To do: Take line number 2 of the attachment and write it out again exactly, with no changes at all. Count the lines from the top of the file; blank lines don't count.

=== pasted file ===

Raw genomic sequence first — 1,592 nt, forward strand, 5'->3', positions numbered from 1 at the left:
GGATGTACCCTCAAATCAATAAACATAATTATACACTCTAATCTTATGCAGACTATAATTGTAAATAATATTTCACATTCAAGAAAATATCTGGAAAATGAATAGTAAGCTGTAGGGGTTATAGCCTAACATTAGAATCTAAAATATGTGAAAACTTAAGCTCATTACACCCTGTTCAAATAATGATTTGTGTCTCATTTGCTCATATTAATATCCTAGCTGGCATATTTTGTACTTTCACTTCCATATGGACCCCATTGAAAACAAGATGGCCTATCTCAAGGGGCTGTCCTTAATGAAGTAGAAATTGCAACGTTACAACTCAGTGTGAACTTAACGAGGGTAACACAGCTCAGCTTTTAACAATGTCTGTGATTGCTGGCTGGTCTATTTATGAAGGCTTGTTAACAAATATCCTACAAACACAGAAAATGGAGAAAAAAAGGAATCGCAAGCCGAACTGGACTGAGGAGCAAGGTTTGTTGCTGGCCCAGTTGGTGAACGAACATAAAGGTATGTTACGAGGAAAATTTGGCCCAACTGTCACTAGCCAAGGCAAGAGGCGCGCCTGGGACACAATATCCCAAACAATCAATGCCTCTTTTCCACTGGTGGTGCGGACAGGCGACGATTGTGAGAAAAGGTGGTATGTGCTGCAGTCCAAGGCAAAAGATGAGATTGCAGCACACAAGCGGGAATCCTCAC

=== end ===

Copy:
GGATGTACCCTCAAATCAATAAACATAATTATACACTCTAATCTTATGCAGACTATAATTGTAAATAATATTTCACATTCAAGAAAATATCTGGAAAATGAATAGTAAGCTGTAGGGGTTATAGCCTAACATTAGAATCTAAAATATGTGAAAACTTAAGCTCATTACACCCTGTTCAAATAATGATTTGTGTCTCATTTGCTCATATTAATATCCTAGCTGGCATATTTTGTACTTTCACTTCCATATGGACCCCATTGAAAACAAGATGGCCTATCTCAAGGGGCTGTCCTTAATGAAGTAGAAATTGCAACGTTACAACTCAGTGTGAACTTAACGAGGGTAACACAGCTCAGCTTTTAACAATGTCTGTGATTGCTGGCTGGTCTATTTATGAAGGCTTGTTAACAAATATCCTACAAACACAGAAAATGGAGAAAAAAAGGAATCGCAAGCCGAACTGGACTGAGGAGCAAGGTTTGTTGCTGGCCCAGTTGGTGAACGAACATAAAGGTATGTTACGAGGAAAATTTGGCCCAACTGTCACTAGCCAAGGCAAGAGGCGCGCCTGGGACACAATATCCCAAACAATCAATGCCTCTTTTCCACTGGTGGTGCGGACAGGCGACGATTGTGAGAAAAGGTGGTATGTGCTGCAGTCCAAGGCAAAAGATGAGATTGCAGCACACAAGCGGGAATCCTCAC